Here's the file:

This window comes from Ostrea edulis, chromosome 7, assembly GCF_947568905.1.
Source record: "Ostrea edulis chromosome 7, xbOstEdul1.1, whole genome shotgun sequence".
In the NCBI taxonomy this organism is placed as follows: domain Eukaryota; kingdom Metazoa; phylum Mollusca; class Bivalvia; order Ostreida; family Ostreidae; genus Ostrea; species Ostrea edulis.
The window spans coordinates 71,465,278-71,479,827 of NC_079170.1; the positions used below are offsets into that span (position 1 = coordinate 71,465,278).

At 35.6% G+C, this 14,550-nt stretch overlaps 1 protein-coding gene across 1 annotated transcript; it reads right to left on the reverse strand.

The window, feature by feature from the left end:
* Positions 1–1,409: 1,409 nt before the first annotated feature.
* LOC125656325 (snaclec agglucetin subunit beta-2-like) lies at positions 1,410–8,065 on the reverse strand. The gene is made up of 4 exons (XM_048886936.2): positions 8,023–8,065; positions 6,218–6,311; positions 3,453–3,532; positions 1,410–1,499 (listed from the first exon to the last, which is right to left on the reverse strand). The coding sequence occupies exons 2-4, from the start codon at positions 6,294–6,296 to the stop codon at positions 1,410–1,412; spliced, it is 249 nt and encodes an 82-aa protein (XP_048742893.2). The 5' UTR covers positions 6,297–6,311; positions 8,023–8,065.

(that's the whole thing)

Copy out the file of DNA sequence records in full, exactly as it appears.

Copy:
This window comes from Ostrea edulis, chromosome 7, assembly GCF_947568905.1.
Source record: "Ostrea edulis chromosome 7, xbOstEdul1.1, whole genome shotgun sequence".
In the NCBI taxonomy this organism is placed as follows: domain Eukaryota; kingdom Metazoa; phylum Mollusca; class Bivalvia; order Ostreida; family Ostreidae; genus Ostrea; species Ostrea edulis.
The window spans coordinates 71,465,278-71,479,827 of NC_079170.1; the positions used below are offsets into that span (position 1 = coordinate 71,465,278).

At 35.6% G+C, this 14,550-nt stretch overlaps 1 protein-coding gene across 1 annotated transcript; it reads right to left on the reverse strand.

The window, feature by feature from the left end:
* Positions 1–1,409: 1,409 nt before the first annotated feature.
* LOC125656325 (snaclec agglucetin subunit beta-2-like) lies at positions 1,410–8,065 on the reverse strand. The gene is made up of 4 exons (XM_048886936.2): positions 8,023–8,065; positions 6,218–6,311; positions 3,453–3,532; positions 1,410–1,499 (listed from the first exon to the last, which is right to left on the reverse strand). The coding sequence occupies exons 2-4, from the start codon at positions 6,294–6,296 to the stop codon at positions 1,410–1,412; spliced, it is 249 nt and encodes an 82-aa protein (XP_048742893.2). The 5' UTR covers positions 6,297–6,311; positions 8,023–8,065.